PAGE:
A scientifically mysterious, isolated cloud bigger than the Milky Way has been found by a research team at The University of Alabama in Huntsville (UAH) in a “no-man’s land” for galaxies.
The so-called orphan or lonely cloud is full of hot gas with temperatures of 10,000-10,000,000 degrees Kelvin (K) and a total mass 10 billion times the mass of the sun. That makes it larger than the mass of small galaxies.
The cloud was discovered in Abell 1367 by a group led by Dr. Ming Sun, an associate professor of physics at UAH, which is a part of the University of Alabama System. Also called the Leo Cluster, A1367 contains around 70 galaxies and is located around 300 million light years from Earth.
The research paper was led by Dr. Ming’s UAH postdoctoral researcher, Dr. Chong Ge, and the second author is also his postdoctoral researcher, Dr. Rongxin Luo. Dr. Sun is third author and the corresponding author. Also included on the paper is Tim Edge, who now works at Dynetics Inc.
The cloud was found using the European Space Agency (ESA) X-ray Multi-Mirror Mission (XMM-Newton), Europe’s flagship X-ray telescope. The cloud was also observed with the European Southern Observatory Very Large Telescope/Multi Unit Spectroscopic Explorer (VLT/MUSE) and Japan’s flagship optical telescope, Subaru. An image of the cloud is on the ESA site.
“This is an exciting and also a surprising discovery. It demonstrates that new surprises are always out there in astronomy, as the oldest of the natural sciences.” Dr. Sun says. “Apparently, ESA agrees as our discovery was selected as an ESA image release, which has been very selective.”
XMM took the X-ray image of the cloud and the optical images were taken by VLT/MUSE and Subaru. Except for the Subaru images, Dr. Sun is the principal investigator for the XMM and VLT/MUSE data.
“The cloud was serendipitously discovered in our XMM data,” says Dr. Sun. “The optical data come from our VLT/MUSE data and confirm the cloud is located in the cluster.”
The cloud was discovered in a cluster of galaxies where thousands of galaxies are bound together with tenuous hot gas with temperatures of about 100,000,000 K existing between them, says Dr. Sun.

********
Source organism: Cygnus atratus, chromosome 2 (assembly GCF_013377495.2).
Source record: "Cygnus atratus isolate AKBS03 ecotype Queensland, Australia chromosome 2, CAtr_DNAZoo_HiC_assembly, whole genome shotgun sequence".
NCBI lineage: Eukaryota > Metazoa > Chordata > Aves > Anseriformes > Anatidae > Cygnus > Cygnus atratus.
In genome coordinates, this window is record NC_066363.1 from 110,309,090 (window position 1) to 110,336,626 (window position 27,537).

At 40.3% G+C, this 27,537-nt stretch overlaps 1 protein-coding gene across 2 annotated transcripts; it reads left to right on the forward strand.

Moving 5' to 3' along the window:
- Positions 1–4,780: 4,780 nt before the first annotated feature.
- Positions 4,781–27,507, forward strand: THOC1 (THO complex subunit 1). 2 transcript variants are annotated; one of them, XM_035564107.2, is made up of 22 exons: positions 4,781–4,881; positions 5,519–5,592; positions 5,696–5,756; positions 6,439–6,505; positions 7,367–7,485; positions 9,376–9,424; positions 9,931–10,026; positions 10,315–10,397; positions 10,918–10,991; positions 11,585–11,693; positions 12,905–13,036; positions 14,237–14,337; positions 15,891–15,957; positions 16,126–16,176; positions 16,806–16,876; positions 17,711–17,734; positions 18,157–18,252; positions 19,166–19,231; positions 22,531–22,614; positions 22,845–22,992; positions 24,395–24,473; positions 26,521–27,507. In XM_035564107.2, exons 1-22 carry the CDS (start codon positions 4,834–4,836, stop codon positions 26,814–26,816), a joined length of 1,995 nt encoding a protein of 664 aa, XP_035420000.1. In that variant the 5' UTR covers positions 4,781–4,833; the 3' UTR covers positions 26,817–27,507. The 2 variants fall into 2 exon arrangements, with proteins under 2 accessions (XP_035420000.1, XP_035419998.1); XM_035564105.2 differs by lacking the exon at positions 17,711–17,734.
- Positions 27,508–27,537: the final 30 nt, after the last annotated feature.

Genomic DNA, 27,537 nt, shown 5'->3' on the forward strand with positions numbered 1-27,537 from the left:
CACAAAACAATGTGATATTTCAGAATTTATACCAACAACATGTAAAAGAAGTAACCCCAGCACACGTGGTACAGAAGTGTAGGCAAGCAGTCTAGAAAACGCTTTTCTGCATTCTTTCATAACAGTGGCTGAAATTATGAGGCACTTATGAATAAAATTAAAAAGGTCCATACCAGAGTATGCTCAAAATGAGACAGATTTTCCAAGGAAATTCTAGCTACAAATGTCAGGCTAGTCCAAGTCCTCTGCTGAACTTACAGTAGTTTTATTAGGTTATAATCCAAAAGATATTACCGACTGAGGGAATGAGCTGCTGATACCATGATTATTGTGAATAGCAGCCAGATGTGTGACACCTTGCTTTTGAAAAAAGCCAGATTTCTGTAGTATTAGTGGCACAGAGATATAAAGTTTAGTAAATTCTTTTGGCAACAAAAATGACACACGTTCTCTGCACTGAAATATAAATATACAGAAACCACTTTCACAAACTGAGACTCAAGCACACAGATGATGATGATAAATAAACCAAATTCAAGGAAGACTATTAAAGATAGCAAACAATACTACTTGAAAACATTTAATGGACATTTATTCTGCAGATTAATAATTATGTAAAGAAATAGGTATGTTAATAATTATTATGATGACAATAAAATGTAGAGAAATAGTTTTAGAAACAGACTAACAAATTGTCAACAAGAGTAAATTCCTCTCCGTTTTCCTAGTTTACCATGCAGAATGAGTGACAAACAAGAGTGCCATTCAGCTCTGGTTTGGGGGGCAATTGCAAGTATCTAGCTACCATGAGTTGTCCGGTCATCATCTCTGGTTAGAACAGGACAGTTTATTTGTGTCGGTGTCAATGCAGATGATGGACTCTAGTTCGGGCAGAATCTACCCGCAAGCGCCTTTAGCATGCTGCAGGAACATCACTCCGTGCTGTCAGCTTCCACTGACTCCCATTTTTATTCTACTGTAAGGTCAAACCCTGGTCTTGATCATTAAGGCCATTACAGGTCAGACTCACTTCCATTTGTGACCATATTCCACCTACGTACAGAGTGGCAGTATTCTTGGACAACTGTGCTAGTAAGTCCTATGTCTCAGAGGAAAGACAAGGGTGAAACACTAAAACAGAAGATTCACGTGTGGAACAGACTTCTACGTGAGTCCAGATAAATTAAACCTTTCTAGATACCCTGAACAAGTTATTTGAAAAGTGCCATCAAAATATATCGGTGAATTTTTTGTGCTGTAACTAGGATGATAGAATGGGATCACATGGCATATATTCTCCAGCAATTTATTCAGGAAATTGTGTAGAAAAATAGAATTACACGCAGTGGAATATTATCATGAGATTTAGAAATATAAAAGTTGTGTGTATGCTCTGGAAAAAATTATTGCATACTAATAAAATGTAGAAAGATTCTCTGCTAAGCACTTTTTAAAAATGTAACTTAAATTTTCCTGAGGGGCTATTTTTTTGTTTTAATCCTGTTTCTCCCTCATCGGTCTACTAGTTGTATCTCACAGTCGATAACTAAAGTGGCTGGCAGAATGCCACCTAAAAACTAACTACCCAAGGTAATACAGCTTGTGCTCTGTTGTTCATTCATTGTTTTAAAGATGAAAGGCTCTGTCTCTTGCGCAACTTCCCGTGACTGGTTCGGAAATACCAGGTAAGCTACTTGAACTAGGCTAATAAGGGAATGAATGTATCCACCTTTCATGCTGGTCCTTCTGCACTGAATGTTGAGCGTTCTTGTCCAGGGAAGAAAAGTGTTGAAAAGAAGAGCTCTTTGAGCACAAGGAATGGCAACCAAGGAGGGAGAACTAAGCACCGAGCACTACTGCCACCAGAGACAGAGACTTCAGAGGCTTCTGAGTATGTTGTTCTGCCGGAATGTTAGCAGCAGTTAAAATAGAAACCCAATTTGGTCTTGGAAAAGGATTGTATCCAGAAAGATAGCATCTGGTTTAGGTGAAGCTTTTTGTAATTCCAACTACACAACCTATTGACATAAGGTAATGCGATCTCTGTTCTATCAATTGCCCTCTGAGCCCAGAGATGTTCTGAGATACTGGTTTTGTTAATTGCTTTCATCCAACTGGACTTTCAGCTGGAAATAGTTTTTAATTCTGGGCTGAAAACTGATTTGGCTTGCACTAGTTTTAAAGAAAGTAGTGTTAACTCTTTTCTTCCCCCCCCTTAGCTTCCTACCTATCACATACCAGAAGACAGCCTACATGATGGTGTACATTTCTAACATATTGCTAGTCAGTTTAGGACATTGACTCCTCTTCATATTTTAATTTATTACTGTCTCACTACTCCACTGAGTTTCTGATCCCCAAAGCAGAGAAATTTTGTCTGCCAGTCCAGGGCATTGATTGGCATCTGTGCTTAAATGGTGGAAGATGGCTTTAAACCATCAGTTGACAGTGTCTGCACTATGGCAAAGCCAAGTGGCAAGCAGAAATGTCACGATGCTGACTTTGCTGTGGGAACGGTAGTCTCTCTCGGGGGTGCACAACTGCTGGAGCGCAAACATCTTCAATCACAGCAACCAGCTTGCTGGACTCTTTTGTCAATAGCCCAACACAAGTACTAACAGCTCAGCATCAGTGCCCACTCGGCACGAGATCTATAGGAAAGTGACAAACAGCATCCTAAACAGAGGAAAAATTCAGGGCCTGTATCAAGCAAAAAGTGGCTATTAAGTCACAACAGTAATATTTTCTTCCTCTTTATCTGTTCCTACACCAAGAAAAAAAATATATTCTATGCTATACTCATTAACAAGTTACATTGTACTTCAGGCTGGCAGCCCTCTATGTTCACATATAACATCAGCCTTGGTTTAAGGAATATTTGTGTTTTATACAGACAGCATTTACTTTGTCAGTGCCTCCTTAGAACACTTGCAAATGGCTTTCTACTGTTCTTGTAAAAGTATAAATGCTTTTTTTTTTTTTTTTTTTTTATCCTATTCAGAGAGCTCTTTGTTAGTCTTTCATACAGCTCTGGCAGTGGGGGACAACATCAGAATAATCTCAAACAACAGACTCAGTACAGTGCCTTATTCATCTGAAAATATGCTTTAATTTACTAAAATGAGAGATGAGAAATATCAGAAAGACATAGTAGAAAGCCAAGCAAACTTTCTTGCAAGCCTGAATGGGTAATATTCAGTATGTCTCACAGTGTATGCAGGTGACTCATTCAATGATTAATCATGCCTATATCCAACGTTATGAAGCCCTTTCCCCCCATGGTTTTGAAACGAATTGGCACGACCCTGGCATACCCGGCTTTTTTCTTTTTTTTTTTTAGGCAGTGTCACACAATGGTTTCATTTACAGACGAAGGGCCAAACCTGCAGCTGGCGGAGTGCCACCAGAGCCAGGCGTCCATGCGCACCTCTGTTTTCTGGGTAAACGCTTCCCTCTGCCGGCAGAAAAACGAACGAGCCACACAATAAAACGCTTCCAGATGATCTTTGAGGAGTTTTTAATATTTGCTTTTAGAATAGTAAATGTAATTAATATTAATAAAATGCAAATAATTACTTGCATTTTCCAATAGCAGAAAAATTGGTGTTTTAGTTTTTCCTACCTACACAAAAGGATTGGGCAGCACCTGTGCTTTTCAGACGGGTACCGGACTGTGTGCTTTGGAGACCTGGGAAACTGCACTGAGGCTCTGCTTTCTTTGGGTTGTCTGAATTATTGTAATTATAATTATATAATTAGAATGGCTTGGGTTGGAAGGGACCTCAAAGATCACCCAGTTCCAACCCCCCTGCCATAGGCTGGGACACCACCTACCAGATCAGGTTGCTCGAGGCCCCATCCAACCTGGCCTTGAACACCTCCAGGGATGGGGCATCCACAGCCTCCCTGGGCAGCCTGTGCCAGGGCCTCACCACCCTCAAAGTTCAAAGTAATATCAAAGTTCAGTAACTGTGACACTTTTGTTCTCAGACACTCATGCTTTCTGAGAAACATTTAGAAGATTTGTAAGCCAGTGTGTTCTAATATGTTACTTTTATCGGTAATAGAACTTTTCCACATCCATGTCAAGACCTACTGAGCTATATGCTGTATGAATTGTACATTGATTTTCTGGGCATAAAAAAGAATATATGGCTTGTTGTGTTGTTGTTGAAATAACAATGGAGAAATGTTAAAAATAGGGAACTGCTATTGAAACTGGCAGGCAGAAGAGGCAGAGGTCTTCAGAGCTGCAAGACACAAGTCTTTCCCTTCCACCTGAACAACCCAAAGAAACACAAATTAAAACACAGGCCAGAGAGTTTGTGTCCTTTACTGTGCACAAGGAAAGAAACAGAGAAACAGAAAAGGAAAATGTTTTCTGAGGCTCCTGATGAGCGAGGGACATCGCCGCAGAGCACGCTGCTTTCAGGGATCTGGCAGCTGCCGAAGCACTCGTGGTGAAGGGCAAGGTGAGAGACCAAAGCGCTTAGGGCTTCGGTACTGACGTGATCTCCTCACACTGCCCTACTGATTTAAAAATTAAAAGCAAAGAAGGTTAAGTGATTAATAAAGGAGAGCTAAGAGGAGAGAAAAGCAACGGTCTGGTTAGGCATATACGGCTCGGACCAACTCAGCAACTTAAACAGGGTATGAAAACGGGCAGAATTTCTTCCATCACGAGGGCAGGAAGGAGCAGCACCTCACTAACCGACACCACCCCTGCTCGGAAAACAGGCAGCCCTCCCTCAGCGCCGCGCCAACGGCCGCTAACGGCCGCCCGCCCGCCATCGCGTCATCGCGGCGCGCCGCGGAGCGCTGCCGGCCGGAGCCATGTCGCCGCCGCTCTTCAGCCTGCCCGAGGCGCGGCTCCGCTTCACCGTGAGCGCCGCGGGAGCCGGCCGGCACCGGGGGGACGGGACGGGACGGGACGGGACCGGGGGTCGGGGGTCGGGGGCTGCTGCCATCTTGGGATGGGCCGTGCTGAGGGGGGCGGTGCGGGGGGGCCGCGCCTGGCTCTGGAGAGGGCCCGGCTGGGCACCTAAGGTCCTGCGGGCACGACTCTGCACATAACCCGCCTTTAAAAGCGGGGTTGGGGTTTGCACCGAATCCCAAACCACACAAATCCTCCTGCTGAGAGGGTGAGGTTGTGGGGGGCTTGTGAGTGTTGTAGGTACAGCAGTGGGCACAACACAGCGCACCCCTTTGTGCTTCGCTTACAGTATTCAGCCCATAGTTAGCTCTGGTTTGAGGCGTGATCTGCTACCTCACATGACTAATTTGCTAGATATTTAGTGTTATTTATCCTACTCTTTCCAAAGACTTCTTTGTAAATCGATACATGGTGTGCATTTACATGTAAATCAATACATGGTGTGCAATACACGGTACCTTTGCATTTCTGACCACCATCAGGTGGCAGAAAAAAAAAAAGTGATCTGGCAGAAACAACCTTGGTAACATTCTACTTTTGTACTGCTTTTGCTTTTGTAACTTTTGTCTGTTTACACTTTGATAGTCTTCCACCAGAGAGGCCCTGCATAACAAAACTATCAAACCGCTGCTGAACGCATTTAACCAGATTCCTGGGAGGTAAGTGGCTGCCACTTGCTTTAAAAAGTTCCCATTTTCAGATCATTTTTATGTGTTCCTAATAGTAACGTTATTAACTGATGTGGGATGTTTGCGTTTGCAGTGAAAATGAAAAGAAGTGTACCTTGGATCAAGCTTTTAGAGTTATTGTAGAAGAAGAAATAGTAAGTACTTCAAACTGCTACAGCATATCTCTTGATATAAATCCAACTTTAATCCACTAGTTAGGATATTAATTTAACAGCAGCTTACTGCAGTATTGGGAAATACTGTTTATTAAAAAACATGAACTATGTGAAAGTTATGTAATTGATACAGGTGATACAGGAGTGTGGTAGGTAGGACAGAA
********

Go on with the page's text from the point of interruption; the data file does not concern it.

“However, the cloud is not associated with any galaxy and is in a ‘no-galaxy’s land,’” he says, adding that the cloud most likely originated from a large, unknown galaxy in the cluster.
“The gas in the cloud is removed by ram pressure of the hot gas in the cluster, when the host galaxy is soaring in the hot gas with a velocity of 1,000-2,000 kilometers per second.”
That’s about 50 times faster than the orbital speed of Earth around the sun. That level of force at work can rip the interstellar medium out of a galaxy, and in this case the researchers found that the temperature of the cloud is consistent with having originated from a galaxy.
“It is like when your hairs and clothes are flying backward when you are running forward against a strong headwind,” Dr. Sun says. “Once removed from the host galaxy, the cloud is initially cold and is evaporating in the host intracluster medium, like ice melting in the summer.”
Yet it is estimated that this massive, mysterious cloud has survived for hundreds of millions of years after removal from its host galaxy.
“This surprising longevity is poorly understood but may have something to do with the magnetic field in the cloud,” Dr. Sun says.
The field may act to hold the cloud together by suppressing unstable forces that would otherwise cause it to dissipate, the scientists think.
With future study, Dr, Ming says that the lonely cloud and others that are yet to be discovered could help scientists better understand stripped interstellar mediums at great distances from their galaxies, as well as the effects of turbulence and heat conduction.
“As the first isolated cloud glowing in both the H-alpha spectral line and X-rays in a cluster of galaxies, it shows that the gas removed from galaxies can create clumps in the intracluster medium, and these clumps can be discovered with wide-field optical survey data in the future.”
(Courtesy of UAH)